The Democratic Republic of Congo (DRC) National Malaria Control Program (NMCP) with the financial and technical support of the President’s Malaria Initiative (PMI) and the African Field Epidemiology Network (AFENET) has organized a second training in malaria surveillance which started on Wednesday, June 15 and will end on Sunday, June 19, 2022.
The training’s objective is to strengthen the capacities of the agents of the targeted Health Zones in the epidemiological surveillance of malaria and specifically in the correct filling of the different malaria surveillance tools, the analysis of malaria data, conducting of investigations on malaria outbreaks and field supervision.
Experts from the DRC National Malaria Control Program (NMCP) and the National Health Information System Directorate (NHISD), in charge of the program, divisions, and sections, are facilitating the training of the agents in their structures. A total of 22 participants are being trained with more than half being female (54%).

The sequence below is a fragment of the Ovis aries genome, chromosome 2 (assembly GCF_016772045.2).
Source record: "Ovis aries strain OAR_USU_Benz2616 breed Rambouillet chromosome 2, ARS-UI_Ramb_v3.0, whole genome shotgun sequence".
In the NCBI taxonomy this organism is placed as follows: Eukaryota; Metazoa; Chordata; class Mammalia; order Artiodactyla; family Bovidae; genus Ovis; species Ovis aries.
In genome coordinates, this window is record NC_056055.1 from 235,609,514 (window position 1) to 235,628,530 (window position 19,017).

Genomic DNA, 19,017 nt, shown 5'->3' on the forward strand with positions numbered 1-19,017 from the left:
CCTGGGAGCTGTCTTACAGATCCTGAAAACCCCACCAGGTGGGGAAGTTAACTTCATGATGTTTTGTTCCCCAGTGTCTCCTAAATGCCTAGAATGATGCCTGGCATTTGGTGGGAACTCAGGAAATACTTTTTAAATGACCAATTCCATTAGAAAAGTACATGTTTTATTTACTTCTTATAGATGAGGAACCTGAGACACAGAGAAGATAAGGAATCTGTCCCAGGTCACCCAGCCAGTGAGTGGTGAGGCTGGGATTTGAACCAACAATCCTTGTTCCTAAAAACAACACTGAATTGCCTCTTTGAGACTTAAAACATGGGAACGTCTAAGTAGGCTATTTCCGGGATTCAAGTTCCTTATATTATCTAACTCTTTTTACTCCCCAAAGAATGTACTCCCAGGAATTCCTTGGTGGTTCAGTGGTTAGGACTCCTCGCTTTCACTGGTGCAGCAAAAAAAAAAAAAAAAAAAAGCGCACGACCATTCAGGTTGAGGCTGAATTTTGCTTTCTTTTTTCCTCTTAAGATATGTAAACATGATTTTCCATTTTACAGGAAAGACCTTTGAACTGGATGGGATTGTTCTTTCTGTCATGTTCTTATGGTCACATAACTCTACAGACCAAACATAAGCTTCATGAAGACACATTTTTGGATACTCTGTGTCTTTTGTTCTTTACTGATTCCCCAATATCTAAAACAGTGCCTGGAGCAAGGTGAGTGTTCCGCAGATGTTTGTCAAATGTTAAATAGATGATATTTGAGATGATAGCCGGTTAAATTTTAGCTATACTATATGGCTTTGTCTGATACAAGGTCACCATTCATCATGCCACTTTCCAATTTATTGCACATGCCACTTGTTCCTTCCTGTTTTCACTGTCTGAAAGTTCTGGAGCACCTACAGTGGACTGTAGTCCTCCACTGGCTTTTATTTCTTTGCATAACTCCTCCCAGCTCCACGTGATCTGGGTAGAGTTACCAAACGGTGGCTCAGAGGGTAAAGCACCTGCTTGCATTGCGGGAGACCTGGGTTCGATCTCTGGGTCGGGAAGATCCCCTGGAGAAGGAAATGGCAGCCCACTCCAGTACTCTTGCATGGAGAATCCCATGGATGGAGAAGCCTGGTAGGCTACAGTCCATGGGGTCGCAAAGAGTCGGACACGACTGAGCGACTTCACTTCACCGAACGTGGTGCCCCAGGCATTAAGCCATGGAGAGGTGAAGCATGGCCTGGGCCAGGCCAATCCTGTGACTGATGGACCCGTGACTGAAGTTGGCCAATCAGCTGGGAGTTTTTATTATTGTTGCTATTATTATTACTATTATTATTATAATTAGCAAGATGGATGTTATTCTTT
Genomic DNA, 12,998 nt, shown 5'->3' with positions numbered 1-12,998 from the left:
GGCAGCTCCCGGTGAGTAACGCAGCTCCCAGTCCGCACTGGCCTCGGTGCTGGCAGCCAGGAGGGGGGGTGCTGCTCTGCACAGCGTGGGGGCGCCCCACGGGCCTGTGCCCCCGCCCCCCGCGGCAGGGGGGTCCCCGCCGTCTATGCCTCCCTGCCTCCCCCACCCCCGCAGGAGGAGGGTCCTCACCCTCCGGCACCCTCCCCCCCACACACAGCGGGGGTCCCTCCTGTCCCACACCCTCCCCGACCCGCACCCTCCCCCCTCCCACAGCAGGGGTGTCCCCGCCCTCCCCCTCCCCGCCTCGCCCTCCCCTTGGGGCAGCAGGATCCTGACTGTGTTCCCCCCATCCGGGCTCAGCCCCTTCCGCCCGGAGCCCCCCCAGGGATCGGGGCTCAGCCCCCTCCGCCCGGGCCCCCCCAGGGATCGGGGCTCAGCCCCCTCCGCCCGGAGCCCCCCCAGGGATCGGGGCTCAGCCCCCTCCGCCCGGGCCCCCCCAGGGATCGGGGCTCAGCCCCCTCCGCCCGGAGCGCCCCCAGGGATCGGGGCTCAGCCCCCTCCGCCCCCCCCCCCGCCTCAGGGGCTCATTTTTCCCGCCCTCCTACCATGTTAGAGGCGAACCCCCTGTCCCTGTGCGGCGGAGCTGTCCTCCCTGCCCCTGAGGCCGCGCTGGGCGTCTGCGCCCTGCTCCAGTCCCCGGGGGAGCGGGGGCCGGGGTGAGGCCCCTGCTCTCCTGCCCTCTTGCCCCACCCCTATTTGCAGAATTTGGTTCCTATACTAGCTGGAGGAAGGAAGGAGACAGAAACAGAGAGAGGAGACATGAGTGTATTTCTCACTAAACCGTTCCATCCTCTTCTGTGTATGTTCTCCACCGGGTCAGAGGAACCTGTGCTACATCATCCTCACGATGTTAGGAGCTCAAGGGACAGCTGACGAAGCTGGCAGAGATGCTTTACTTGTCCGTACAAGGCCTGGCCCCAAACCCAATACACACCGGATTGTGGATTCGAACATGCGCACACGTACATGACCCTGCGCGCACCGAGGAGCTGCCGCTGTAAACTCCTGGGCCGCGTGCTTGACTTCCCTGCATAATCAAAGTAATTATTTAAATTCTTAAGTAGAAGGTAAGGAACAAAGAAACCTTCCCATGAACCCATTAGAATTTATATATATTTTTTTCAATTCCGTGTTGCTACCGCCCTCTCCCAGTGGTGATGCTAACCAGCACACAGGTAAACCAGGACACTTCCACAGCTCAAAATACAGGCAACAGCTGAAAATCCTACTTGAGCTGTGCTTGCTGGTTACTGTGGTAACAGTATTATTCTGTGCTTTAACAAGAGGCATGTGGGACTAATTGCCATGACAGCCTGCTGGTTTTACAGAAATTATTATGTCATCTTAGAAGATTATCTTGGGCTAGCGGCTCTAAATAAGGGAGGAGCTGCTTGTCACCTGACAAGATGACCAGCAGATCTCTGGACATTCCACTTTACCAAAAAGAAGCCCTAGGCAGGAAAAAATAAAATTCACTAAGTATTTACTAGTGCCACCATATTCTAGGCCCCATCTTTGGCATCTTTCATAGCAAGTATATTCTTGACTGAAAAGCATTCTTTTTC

Participants were introduced to the 3rd edition of the International Mouse Strain Resource (IMSR) guide, trained on Malaria Surveillance in DRC, the use of District Health Information Systems (DHIS 2) and the NMCP Dashboard, analysis of routine and weekly surveillance data, sentinel surveillance and supervision and investigation and entomological surveillance.
The DRC is one of the countries most affected by malaria. Malaria causes approximately 30% of the deaths of children under the age of 5 each year, estimated at between 150,000 and 250,000. Since the beginning of 2022, the DRC has been among the first countries to implement a new funding model by the Global Fund (to fight AIDS, tuberculosis, and malaria). Pillar 3 of the Global Malaria Technical Strategy 2016-2030 is to make malaria surveillance a core intervention in all malaria-endemic countries and in countries that have eliminated malaria but where the intervention could be resumed. Surveillance is the basis for operational activities at all levels of transmission.
Based on one of the functions of surveillance, which is data analysis and interpretation, the Kinshasa Provincial Health Division has identified, after analysis of the first quarter of 2022 surveillance data, Health Zones with low completeness and/or with a malaria case fatality of more than 1%.